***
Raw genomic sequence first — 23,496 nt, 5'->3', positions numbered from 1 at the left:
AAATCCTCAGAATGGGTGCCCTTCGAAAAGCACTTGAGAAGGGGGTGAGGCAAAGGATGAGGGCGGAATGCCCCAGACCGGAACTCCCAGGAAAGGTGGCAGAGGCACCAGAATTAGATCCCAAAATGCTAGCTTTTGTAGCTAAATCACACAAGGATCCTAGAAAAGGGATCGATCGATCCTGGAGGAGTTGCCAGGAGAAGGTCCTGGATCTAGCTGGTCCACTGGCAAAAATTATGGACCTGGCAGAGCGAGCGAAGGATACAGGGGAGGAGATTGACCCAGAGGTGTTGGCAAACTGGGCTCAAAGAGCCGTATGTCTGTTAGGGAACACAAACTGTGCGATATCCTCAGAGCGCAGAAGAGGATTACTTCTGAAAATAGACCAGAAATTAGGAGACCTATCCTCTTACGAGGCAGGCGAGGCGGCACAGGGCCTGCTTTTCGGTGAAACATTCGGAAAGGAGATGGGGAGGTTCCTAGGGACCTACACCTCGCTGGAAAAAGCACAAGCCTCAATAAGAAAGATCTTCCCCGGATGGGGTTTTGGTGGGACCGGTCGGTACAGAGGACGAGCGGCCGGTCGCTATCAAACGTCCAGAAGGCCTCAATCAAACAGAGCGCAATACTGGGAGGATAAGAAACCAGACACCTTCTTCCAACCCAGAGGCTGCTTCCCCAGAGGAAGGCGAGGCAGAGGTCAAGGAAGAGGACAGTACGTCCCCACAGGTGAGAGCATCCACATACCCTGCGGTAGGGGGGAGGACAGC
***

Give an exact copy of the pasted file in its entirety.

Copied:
Raw genomic sequence first — 23,496 nt, 5'->3', positions numbered from 1 at the left:
AAATCCTCAGAATGGGTGCCCTTCGAAAAGCACTTGAGAAGGGGGTGAGGCAAAGGATGAGGGCGGAATGCCCCAGACCGGAACTCCCAGGAAAGGTGGCAGAGGCACCAGAATTAGATCCCAAAATGCTAGCTTTTGTAGCTAAATCACACAAGGATCCTAGAAAAGGGATCGATCGATCCTGGAGGAGTTGCCAGGAGAAGGTCCTGGATCTAGCTGGTCCACTGGCAAAAATTATGGACCTGGCAGAGCGAGCGAAGGATACAGGGGAGGAGATTGACCCAGAGGTGTTGGCAAACTGGGCTCAAAGAGCCGTATGTCTGTTAGGGAACACAAACTGTGCGATATCCTCAGAGCGCAGAAGAGGATTACTTCTGAAAATAGACCAGAAATTAGGAGACCTATCCTCTTACGAGGCAGGCGAGGCGGCACAGGGCCTGCTTTTCGGTGAAACATTCGGAAAGGAGATGGGGAGGTTCCTAGGGACCTACACCTCGCTGGAAAAAGCACAAGCCTCAATAAGAAAGATCTTCCCCGGATGGGGTTTTGGTGGGACCGGTCGGTACAGAGGACGAGCGGCCGGTCGCTATCAAACGTCCAGAAGGCCTCAATCAAACAGAGCGCAATACTGGGAGGATAAGAAACCAGACACCTTCTTCCAACCCAGAGGCTGCTTCCCCAGAGGAAGGCGAGGCAGAGGTCAAGGAAGAGGACAGTACGTCCCCACAGGTGAGAGCATCCACATACCCTGCGGTAGGGGGGAGGACAGC